Thursday, 18 April 2013

The JSF so far...

Is it ready yet?  ...  How 'bout now?

Here's a good write up on how the JSF program is fairing at the current moment in time.

Basically there is some good, some bad.  Among the good news:

  • Deliveries are now being done closer to the original schedule.
  • Management has been "shaken up" to improve results.
  • The F-35 managed to emerge from U.S. "sequestration" rather unscathed
  • The program as a whole is still rather safe.

The bad news:

  • Software is still a big issue.  Block 2B software, which marks partial combat readiness won't be ready until 2015.  Block 3, the "go-to-war" status, is still a ways off.
  • The Helmet Mounted Dispay (HMD) is still causing issues.  A second, less ambitious helmet is in the works, just in case.
  • Carrier capable F-35Cs are still experiencing tailhook issues, with a new hook design slated for testing later this year.
  • Durability testing has revealed some cracks in the bulkheads and ribs of the aircraft.  Strengthening will likely be done while keeping within weight limits.
No mention is made of the crack found in the F-35 engine, or the F-35A that was forced to land at a civilian airport due to a caution light.

On the sales front, Singapore is said to be very close to committing to a F-35B purchase.  The United Arab Emirates is interested as well.  On the flip side, Denmark has joined Canada in reaching for the "reset button" on its planned purchase.

Is the JSF program finally starting to show real progress, is it beginning its "death spiral", or is it still too early to tell?


  1. Singapore is going to buy more F-15s and the United Arab Emirates are going to buy Rafale or Typhoon. So, I say it's the death spiral.

    1. Wow! You seem pretty sure about these hypothesis!
      New batch of F-15 for Korea too?

      Dutch also think about the reset button, putting pressure on the Pentagon (apparently...) :

      The article gives estimates about CPFH : 23,900$/h for F-35 and 21,500$/h for F-16... wait... what?! 21,500$/h for old F-16 when old French Mirage F1 only need 3000-4000$/h???

    2. In Jane's study on flight hour costs the F-16 was estimated to 7,700$/h. I guess somebody must be lying?

      Jane's almost nailed the flight hour cost on the F-35A at 21,000$/h :

    3. This comment has been removed by a blog administrator.

    4. @Johan Grön : Yeah, That's exactly Jane's study that I had in mind.

      No wonder who must be lying....

    5. This comment has been removed by a blog administrator.

    6. It must be clearly stated here guys that the Jane's cost study is to be used more of a comparison tool rather than a hard and fast cost estimate.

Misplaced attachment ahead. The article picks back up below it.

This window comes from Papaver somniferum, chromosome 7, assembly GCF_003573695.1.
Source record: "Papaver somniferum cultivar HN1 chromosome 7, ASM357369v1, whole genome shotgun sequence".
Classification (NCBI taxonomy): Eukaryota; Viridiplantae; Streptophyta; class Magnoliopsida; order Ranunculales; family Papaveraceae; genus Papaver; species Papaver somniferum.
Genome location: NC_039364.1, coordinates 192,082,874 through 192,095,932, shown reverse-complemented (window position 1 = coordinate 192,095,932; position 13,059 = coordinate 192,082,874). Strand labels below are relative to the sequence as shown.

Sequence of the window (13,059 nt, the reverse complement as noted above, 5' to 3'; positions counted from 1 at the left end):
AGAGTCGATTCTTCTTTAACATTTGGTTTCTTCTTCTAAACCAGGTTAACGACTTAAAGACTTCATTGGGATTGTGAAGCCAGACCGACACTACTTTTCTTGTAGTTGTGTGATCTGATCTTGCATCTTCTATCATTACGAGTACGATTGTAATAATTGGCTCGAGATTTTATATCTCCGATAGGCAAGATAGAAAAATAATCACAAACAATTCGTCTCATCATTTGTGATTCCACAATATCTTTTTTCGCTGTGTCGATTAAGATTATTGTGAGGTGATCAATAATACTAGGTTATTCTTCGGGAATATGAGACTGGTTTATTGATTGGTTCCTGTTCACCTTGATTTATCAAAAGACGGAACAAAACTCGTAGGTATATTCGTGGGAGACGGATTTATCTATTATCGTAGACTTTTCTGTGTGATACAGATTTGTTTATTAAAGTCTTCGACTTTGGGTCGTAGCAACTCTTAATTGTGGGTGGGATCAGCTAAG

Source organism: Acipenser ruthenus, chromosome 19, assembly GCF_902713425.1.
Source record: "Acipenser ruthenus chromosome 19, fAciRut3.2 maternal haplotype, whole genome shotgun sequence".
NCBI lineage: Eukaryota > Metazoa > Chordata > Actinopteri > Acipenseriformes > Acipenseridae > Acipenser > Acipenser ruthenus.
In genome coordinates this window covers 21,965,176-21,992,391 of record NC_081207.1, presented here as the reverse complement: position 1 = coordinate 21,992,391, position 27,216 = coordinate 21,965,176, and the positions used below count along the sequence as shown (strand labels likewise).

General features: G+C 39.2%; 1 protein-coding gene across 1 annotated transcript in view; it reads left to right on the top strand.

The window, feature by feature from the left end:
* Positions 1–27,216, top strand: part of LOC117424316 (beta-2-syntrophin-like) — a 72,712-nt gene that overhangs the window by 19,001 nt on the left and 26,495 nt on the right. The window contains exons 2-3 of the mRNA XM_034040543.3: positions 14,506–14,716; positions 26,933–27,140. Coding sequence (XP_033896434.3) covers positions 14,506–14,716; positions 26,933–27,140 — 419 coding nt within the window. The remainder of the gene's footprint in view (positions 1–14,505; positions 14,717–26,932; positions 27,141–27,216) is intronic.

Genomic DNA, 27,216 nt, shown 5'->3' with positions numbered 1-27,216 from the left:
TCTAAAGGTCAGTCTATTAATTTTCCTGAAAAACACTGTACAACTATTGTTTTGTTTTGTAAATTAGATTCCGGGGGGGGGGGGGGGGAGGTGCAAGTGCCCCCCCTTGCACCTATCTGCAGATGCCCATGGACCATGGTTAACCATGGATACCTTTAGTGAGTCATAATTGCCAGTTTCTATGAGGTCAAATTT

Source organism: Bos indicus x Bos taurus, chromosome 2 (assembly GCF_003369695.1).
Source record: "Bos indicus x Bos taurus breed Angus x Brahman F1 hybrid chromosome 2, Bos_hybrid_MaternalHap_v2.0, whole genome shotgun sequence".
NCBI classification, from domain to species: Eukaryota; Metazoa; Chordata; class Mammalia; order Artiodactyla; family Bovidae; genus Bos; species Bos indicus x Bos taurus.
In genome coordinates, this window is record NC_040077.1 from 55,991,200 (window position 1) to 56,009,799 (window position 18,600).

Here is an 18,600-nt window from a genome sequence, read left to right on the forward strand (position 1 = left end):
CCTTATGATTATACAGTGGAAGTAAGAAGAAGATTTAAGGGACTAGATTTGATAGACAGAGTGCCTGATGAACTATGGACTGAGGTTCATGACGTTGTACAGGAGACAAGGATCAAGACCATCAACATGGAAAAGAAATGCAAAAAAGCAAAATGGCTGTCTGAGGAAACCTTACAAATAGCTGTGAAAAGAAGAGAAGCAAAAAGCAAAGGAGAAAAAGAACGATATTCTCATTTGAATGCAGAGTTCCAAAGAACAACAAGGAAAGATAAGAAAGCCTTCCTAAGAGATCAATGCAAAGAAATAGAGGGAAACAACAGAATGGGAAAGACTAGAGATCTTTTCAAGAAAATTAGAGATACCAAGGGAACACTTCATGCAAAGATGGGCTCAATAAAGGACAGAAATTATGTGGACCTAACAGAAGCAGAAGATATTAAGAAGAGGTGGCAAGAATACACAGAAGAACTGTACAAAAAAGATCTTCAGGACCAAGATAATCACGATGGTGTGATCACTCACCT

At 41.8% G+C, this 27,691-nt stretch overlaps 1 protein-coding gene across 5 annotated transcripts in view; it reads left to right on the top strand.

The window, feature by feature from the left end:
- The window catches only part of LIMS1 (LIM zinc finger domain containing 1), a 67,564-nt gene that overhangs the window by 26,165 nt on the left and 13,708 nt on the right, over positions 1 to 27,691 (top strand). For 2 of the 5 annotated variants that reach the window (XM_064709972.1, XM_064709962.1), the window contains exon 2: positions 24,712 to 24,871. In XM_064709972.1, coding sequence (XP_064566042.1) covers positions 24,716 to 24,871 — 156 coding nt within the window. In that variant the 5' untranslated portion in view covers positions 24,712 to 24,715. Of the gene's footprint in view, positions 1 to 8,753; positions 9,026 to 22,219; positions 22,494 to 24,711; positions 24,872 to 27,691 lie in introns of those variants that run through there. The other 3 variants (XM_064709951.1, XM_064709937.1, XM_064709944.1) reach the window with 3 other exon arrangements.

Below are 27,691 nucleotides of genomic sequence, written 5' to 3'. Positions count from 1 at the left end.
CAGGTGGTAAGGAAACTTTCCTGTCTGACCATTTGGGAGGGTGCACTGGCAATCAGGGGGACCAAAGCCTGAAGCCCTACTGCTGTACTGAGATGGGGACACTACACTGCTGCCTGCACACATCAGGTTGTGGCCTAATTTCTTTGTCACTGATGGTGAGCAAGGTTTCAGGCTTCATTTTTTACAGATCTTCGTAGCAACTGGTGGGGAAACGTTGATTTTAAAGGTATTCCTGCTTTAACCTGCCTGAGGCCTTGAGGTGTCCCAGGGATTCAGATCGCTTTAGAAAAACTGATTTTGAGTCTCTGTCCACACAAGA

Different fighters will cost different amounts based on design, but also how they are used and who uses them. Naturally, naval fighters will likely cost more to operate due to the added stress of carrier landings and the extra corrosion caused by the salty air. Also, different countries with different standards of living will pay their aircraft maintainers differing amounts, as well as different fuel costs, etc.

      Don't forget also that the more jets of a type a country has, the more cost savings that country will have due to economies of scale. For example, flight cost per hour will be more for the RAAF Super Hornet than the USN Super Hornet, this despite the fact that the RAAF Super Hornet is ground based. However, the USN simply has a much higher volume, and therefore a more robust supply chain and knowledge base.

      Much like unit cost, operating cost is a murky area. It's all in the accounting.

    7. This comment has been removed by a blog administrator.

    8. Thanks Doug for the analysis.
      In addition, Jane's cost study use data at the time of their analysis, but CPFH could evolve.
      In the case of the Rafale, powerplant tuning and fewer produced units in the first years of service yield higher CPFH cost. The target CPFH for French Air Force Rafale is 10,000€/h (~13,000$/h).

      In the Gripen E/F case, F414 isn't a new design, so no significant risks IMHO. But in the F-35 case, the CPFH for the first years could be significantly higher than 23,900$/h. If deliveries have a slow pace, with produced units shared between many partners each years, Canada could wait several years before having enough planes to optimize costs...

      Silver Dart

    9. This comment has been removed by a blog administrator.

    10. A completely new design of fighter aircraft need time (==> money) to mature : even in service, a lot of work is likely to be done to monitor critical parts (powerplant, avionics, etc.) and maybe software tuning or prematured hardware replacement.

      I also make the guess that, in a smaller program, it could be quicker to deliver the entire Canadian order, or at least a "critical mass" to be efficient.